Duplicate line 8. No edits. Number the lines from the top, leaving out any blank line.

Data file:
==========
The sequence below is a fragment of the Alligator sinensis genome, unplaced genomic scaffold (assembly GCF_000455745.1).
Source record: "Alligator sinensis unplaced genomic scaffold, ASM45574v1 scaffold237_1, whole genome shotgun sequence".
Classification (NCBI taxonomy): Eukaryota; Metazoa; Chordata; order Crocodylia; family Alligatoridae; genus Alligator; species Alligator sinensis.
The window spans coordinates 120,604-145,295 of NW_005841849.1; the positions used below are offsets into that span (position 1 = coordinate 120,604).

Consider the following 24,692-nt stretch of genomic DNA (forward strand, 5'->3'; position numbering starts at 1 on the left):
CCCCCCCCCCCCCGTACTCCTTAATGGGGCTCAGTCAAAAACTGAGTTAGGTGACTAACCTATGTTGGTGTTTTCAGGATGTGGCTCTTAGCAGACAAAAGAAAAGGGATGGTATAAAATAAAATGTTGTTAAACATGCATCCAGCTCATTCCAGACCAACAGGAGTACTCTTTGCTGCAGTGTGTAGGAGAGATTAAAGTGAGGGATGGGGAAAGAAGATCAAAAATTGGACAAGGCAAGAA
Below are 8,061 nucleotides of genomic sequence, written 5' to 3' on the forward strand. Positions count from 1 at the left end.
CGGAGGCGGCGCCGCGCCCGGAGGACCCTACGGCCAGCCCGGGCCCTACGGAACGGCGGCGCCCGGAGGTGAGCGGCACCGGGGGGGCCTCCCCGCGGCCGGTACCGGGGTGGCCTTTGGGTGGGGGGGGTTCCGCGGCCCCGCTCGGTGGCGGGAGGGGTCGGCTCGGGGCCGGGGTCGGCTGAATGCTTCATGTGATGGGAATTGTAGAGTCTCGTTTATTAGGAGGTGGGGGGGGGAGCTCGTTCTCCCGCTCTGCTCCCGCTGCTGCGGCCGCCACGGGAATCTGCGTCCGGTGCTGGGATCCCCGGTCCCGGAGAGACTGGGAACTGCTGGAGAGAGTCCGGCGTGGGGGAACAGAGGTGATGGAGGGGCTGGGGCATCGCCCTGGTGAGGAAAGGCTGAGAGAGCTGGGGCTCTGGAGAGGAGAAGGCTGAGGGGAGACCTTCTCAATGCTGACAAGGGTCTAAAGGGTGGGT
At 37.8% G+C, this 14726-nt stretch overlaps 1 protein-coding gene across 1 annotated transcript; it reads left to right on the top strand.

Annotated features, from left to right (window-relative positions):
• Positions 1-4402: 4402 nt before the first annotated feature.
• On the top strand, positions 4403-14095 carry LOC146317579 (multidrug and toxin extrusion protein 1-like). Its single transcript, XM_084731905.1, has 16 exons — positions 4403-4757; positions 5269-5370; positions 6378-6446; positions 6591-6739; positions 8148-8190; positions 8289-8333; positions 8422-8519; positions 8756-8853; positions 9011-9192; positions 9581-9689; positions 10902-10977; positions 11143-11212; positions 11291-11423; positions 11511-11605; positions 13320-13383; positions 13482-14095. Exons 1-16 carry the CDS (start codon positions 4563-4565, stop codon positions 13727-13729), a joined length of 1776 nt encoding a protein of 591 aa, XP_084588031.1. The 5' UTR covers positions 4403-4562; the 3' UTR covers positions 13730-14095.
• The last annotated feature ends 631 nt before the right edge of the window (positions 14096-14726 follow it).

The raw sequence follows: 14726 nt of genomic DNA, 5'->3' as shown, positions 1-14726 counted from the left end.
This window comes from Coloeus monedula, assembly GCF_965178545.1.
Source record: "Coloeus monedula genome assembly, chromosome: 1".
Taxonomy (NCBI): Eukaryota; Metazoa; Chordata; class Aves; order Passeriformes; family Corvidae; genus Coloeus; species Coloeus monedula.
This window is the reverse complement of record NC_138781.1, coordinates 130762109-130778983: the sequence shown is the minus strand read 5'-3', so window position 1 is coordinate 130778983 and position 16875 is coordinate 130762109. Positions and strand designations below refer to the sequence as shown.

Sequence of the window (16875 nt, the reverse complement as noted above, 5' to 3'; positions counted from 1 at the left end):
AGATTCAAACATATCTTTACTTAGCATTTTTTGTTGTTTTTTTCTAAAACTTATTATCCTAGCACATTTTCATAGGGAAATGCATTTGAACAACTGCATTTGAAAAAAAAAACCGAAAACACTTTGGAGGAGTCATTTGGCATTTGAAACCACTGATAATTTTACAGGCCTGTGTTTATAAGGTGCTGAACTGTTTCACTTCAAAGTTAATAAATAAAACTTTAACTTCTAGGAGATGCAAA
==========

CGGAGGCGGCGCCGCGCCCGGAGGACCCTACGGCCAGCCCGGGCCCTACGGAACGGCGGCGCCCGGAGGTGAGCGGCACCGGGGGGGCCTCCCCGCGGCCGGTACCGGGGTGGCCTTTGGGTGGGGGGGGTTCCGCGGCCCCGCTCGGTGGCGGGAGGGGTCGGCTCGGGGCCGGGGTCGGCTGAATGCTTCATGTGATGGGAATTGTAGAGTCTCGTTTATTAGGAGGTGGGGGGGGGAGCTCGTTCTCCCGCTCTGCTCCCGCTGCTGCGGCCGCCACGGGAATCTGCGTCCGGTGCTGGGATCCCCGGTCCCGGAGAGACTGGGAACTGCTGGAGAGAGTCCGGCGTGGGGGAACAGAGGTGATGGAGGGGCTGGGGCATCGCCCTGGTGAGGAAAGGCTGAGAGAGCTGGGGCTCTGGAGAGGAGAAGGCTGAGGGGAGACCTTCTCAATGCTGACAAGGGTCTAAAGGGTGGGT